We think a reasonable or non-awful congressional resolution is preferable, and if Biden can secure one, great. But it’s not clear this will be on offer. If the only choices are accepting extreme, destructive spending cuts under threat of default or unilaterally paying our debts, the perils of the latter should be weighed against those of the former. That’s an argument we should be having.

As Georgetown law professor Anna Gelpern notes, there’s danger in not being fully prepared to honor the country’s obligations and in allowing the integrity of U.S. credit to remain under threat of future extortion efforts. “There’s downside risk to telling the world Congress can keep doing this,” Gelpern said, adding that the standoff is already undermining confidence in the U.S. government.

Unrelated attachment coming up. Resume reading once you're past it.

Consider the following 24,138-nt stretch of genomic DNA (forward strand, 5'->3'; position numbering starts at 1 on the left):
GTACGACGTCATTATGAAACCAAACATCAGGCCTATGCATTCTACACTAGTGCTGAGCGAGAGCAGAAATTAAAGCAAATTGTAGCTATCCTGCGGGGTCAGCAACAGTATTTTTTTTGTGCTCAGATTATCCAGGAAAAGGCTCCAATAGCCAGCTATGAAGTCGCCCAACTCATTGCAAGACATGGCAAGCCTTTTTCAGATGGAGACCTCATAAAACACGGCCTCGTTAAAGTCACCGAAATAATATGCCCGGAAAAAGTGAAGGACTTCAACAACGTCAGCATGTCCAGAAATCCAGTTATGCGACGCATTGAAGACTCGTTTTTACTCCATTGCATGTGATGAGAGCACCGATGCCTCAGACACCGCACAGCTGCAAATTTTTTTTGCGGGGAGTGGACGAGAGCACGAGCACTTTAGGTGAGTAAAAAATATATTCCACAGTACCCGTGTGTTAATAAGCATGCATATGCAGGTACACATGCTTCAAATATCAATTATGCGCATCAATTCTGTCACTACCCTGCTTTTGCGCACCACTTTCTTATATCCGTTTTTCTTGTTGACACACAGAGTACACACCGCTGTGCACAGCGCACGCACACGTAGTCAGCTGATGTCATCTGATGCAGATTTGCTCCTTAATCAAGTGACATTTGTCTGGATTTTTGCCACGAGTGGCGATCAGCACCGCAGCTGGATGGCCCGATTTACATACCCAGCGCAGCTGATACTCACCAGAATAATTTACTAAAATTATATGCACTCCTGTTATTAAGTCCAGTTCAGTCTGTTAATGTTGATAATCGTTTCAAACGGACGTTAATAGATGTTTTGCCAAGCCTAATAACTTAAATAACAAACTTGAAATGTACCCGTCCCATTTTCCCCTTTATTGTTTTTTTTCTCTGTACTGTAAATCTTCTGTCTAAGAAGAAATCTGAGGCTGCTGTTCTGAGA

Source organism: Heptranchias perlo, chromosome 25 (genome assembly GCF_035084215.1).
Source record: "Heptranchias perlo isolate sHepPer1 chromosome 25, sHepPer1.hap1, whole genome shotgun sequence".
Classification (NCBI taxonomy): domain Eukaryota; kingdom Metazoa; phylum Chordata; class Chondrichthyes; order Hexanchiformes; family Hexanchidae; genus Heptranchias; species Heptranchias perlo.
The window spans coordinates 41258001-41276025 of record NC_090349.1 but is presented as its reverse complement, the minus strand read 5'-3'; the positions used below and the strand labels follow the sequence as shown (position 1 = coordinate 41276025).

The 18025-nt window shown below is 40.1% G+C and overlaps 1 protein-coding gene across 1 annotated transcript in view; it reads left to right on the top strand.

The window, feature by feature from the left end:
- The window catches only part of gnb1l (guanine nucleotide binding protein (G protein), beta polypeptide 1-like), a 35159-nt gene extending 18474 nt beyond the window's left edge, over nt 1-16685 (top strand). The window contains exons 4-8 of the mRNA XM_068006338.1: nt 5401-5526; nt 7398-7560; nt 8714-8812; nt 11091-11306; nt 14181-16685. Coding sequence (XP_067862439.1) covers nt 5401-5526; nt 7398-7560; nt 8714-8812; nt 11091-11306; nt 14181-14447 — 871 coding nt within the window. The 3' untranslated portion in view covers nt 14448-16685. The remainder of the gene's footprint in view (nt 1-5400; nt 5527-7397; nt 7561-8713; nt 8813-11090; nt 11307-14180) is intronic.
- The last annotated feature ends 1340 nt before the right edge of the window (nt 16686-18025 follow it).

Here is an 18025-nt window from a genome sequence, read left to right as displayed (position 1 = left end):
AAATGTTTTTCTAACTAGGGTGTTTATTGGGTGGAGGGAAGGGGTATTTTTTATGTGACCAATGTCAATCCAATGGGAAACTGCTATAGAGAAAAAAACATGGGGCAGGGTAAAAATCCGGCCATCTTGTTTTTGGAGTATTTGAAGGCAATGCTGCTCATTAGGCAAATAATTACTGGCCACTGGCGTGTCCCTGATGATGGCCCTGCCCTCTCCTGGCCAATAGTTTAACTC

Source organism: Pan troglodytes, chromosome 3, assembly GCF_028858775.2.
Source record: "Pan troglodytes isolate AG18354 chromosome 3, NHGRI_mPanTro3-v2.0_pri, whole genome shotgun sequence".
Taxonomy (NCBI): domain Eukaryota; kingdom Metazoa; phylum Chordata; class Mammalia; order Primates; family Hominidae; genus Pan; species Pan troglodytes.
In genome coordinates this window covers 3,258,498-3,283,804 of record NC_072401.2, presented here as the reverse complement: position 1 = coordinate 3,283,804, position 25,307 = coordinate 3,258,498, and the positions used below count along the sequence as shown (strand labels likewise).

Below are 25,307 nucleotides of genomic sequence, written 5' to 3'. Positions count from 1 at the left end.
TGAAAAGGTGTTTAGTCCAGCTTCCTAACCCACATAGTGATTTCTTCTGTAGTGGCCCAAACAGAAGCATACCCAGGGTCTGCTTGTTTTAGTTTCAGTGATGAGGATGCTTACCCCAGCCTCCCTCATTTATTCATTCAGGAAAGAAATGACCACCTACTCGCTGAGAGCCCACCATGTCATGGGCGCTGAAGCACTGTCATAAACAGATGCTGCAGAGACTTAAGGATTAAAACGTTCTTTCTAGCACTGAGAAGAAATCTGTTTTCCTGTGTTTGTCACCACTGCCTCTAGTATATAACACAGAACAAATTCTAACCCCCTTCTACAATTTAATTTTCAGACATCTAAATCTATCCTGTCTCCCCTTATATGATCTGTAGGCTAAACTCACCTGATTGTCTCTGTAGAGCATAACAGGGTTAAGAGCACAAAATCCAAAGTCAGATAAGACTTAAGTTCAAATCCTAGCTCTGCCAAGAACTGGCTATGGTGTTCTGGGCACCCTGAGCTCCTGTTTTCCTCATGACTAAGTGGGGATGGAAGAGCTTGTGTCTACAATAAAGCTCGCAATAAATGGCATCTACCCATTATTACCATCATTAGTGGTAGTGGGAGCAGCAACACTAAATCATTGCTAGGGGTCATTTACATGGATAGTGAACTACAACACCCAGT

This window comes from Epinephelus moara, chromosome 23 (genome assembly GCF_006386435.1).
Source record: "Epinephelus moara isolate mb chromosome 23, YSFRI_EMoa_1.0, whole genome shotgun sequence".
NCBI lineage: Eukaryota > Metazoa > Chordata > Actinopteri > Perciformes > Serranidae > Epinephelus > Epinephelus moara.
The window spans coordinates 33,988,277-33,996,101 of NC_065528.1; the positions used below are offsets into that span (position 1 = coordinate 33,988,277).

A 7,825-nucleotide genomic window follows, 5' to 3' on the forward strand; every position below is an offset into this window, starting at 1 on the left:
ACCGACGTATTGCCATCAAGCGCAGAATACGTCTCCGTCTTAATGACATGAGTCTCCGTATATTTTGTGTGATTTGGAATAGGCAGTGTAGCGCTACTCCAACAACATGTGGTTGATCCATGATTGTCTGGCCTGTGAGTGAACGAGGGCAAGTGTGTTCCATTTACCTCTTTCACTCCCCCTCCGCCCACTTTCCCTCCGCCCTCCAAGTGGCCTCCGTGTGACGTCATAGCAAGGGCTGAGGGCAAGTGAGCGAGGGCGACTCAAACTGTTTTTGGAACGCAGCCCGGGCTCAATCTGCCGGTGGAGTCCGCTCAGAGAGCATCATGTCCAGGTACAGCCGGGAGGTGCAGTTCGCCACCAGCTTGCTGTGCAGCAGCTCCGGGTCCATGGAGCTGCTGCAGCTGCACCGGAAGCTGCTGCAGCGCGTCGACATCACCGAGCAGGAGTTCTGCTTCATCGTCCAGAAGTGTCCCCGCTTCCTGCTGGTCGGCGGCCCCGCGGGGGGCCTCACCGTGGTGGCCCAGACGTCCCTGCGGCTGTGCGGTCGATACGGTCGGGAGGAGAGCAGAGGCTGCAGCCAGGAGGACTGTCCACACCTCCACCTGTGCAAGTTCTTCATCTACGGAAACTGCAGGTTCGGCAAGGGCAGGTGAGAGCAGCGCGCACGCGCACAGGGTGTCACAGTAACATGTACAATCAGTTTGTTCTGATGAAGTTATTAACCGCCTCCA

Paradoxically, the more Biden expresses reluctance about the 14th Amendment, the more it encourages the public to perceive the standoff as a conventional budget negotiation. By contrast, if Biden flatly declared he will not allow extreme demands to interfere with his constitutional duty, Gelpern argues, the debate would be about “whether threatening to tank existing U.S. obligations is a legitimate tool.” Projecting a willingness to act could help Biden take charge of the debate.

There is no path here that doesn’t involve risk. At the very least, Biden should not make it harder for himself to follow the Constitution in defense of the country if and when it’s the only option left.